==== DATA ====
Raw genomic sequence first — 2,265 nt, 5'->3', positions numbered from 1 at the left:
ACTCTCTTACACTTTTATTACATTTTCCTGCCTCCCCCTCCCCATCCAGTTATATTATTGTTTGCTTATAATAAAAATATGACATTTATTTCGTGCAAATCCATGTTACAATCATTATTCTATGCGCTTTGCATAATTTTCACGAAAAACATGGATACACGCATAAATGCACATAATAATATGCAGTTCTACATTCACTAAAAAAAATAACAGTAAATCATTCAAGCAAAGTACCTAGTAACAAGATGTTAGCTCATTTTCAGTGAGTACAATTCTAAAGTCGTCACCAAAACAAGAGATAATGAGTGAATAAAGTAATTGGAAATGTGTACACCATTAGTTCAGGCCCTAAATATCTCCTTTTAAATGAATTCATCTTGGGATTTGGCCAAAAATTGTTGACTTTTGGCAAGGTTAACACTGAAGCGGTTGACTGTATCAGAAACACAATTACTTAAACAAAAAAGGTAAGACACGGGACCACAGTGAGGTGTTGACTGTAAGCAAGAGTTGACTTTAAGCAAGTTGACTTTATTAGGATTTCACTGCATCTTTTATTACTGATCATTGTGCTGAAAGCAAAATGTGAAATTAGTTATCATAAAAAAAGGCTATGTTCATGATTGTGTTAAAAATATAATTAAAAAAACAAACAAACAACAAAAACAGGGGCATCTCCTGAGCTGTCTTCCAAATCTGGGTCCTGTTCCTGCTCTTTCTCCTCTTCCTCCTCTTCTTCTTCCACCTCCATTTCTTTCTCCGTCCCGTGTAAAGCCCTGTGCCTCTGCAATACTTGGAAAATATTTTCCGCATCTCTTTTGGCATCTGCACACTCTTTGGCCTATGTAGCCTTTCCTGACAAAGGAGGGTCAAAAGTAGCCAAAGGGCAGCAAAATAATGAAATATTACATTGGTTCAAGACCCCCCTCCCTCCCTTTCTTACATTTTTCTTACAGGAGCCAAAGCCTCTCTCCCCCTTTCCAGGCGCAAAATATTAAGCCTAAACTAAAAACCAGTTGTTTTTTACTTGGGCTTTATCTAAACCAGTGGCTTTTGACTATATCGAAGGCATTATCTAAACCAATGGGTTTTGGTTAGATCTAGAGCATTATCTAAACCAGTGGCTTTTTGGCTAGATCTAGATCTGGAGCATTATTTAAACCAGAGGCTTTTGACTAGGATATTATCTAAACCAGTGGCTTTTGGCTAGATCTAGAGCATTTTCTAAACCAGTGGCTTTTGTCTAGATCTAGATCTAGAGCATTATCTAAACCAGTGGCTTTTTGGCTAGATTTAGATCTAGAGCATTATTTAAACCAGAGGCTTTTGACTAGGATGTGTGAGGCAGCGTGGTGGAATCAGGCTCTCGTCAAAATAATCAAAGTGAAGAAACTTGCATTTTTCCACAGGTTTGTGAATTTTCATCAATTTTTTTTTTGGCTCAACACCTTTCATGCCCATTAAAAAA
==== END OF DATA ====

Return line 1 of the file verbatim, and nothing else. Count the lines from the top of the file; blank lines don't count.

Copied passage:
Raw genomic sequence first — 2,265 nt, 5'->3', positions numbered from 1 at the left: